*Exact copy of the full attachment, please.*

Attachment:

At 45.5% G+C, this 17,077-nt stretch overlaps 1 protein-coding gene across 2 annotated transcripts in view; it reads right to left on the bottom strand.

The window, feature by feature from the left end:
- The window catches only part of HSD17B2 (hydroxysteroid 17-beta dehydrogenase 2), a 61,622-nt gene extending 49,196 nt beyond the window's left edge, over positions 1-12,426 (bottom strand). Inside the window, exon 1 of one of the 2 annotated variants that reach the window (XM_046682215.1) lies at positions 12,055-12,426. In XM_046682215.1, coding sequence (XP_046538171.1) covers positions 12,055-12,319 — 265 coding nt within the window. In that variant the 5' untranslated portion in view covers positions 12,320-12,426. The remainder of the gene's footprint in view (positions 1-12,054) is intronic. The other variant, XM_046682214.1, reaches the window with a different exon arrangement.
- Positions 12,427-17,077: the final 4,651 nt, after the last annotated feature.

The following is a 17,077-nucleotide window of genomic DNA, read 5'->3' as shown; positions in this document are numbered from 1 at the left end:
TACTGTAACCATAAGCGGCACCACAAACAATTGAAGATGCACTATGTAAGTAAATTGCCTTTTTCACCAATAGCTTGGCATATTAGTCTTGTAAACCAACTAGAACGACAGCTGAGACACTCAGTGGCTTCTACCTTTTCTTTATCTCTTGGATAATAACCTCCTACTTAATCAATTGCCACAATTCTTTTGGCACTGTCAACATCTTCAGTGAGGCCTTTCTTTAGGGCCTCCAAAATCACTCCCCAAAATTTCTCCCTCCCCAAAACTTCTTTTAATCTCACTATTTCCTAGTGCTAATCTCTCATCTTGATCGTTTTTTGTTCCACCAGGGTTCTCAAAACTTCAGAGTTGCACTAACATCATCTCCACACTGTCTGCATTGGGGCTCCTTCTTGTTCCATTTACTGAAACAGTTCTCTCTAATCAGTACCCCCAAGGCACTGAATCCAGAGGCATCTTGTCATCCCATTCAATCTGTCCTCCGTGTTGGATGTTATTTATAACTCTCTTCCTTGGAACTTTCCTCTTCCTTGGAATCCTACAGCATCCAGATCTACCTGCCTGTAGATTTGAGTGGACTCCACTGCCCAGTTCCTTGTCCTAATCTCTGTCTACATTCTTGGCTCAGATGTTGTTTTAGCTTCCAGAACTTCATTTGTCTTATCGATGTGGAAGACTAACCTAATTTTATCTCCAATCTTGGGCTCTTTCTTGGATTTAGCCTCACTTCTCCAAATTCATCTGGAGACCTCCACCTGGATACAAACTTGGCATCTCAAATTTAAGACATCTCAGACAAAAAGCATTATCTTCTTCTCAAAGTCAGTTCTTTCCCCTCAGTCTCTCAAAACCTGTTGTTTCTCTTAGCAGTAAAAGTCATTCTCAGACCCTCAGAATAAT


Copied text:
At 45.5% G+C, this 17,077-nt stretch overlaps 1 protein-coding gene across 2 annotated transcripts in view; it reads right to left on the bottom strand.

The window, feature by feature from the left end:
- The window catches only part of HSD17B2 (hydroxysteroid 17-beta dehydrogenase 2), a 61,622-nt gene extending 49,196 nt beyond the window's left edge, over positions 1-12,426 (bottom strand). Inside the window, exon 1 of one of the 2 annotated variants that reach the window (XM_046682215.1) lies at positions 12,055-12,426. In XM_046682215.1, coding sequence (XP_046538171.1) covers positions 12,055-12,319 — 265 coding nt within the window. In that variant the 5' untranslated portion in view covers positions 12,320-12,426. The remainder of the gene's footprint in view (positions 1-12,054) is intronic. The other variant, XM_046682214.1, reaches the window with a different exon arrangement.
- Positions 12,427-17,077: the final 4,651 nt, after the last annotated feature.

The following is a 17,077-nucleotide window of genomic DNA, read 5'->3' as shown; positions in this document are numbered from 1 at the left end:
TACTGTAACCATAAGCGGCACCACAAACAATTGAAGATGCACTATGTAAGTAAATTGCCTTTTTCACCAATAGCTTGGCATATTAGTCTTGTAAACCAACTAGAACGACAGCTGAGACACTCAGTGGCTTCTACCTTTTCTTTATCTCTTGGATAATAACCTCCTACTTAATCAATTGCCACAATTCTTTTGGCACTGTCAACATCTTCAGTGAGGCCTTTCTTTAGGGCCTCCAAAATCACTCCCCAAAATTTCTCCCTCCCCAAAACTTCTTTTAATCTCACTATTTCCTAGTGCTAATCTCTCATCTTGATCGTTTTTTGTTCCACCAGGGTTCTCAAAACTTCAGAGTTGCACTAACATCATCTCCACACTGTCTGCATTGGGGCTCCTTCTTGTTCCATTTACTGAAACAGTTCTCTCTAATCAGTACCCCCAAGGCACTGAATCCAGAGGCATCTTGTCATCCCATTCAATCTGTCCTCCGTGTTGGATGTTATTTATAACTCTCTTCCTTGGAACTTTCCTCTTCCTTGGAATCCTACAGCATCCAGATCTACCTGCCTGTAGATTTGAGTGGACTCCACTGCCCAGTTCCTTGTCCTAATCTCTGTCTACATTCTTGGCTCAGATGTTGTTTTAGCTTCCAGAACTTCATTTGTCTTATCGATGTGGAAGACTAACCTAATTTTATCTCCAATCTTGGGCTCTTTCTTGGATTTAGCCTCACTTCTCCAAATTCATCTGGAGACCTCCACCTGGATACAAACTTGGCATCTCAAATTTAAGACATCTCAGACAAAAAGCATTATCTTCTTCTCAAAGTCAGTTCTTTCCCCTCAGTCTCTCAAAACCTGTTGTTTCTCTTAGCAGTAAAAGTCATTCTCAGACCCTCAGAATAAT